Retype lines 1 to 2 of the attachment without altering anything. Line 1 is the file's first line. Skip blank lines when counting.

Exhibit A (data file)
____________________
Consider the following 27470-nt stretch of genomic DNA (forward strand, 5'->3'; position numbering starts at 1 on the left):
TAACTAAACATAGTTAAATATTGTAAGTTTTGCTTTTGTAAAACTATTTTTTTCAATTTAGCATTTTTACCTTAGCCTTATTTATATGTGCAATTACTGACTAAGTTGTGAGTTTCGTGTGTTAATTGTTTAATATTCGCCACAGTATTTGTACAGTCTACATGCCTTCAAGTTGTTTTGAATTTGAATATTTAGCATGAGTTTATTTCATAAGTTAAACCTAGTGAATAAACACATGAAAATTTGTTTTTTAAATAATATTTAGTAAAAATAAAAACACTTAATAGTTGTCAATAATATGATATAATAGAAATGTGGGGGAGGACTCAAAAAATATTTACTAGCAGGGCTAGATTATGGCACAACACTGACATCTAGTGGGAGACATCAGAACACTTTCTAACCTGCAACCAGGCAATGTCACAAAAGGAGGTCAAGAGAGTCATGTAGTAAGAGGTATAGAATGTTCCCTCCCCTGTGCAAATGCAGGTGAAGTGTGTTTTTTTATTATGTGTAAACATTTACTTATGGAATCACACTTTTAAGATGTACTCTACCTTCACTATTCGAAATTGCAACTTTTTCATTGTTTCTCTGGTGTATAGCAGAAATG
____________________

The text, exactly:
Consider the following 27470-nt stretch of genomic DNA (forward strand, 5'->3'; position numbering starts at 1 on the left):
TAACTAAACATAGTTAAATATTGTAAGTTTTGCTTTTGTAAAACTATTTTTTTCAATTTAGCATTTTTACCTTAGCCTTATTTATATGTGCAATTACTGACTAAGTTGTGAGTTTCGTGTGTTAATTGTTTAATATTCGCCACAGTATTTGTACAGTCTACATGCCTTCAAGTTGTTTTGAATTTGAATATTTAGCATGAGTTTATTTCATAAGTTAAACCTAGTGAATAAACACATGAAAATTTGTTTTTTAAATAATATTTAGTAAAAATAAAAACACTTAATAGTTGTCAATAATATGATATAATAGAAATGTGGGGGAGGACTCAAAAAATATTTACTAGCAGGGCTAGATTATGGCACAACACTGACATCTAGTGGGAGACATCAGAACACTTTCTAACCTGCAACCAGGCAATGTCACAAAAGGAGGTCAAGAGAGTCATGTAGTAAGAGGTATAGAATGTTCCCTCCCCTGTGCAAATGCAGGTGAAGTGTGTTTTTTTATTATGTGTAAACATTTACTTATGGAATCACACTTTTAAGATGTACTCTACCTTCACTATTCGAAATTGCAACTTTTTCATTGTTTCTCTGGTGTATAGCAGAAATG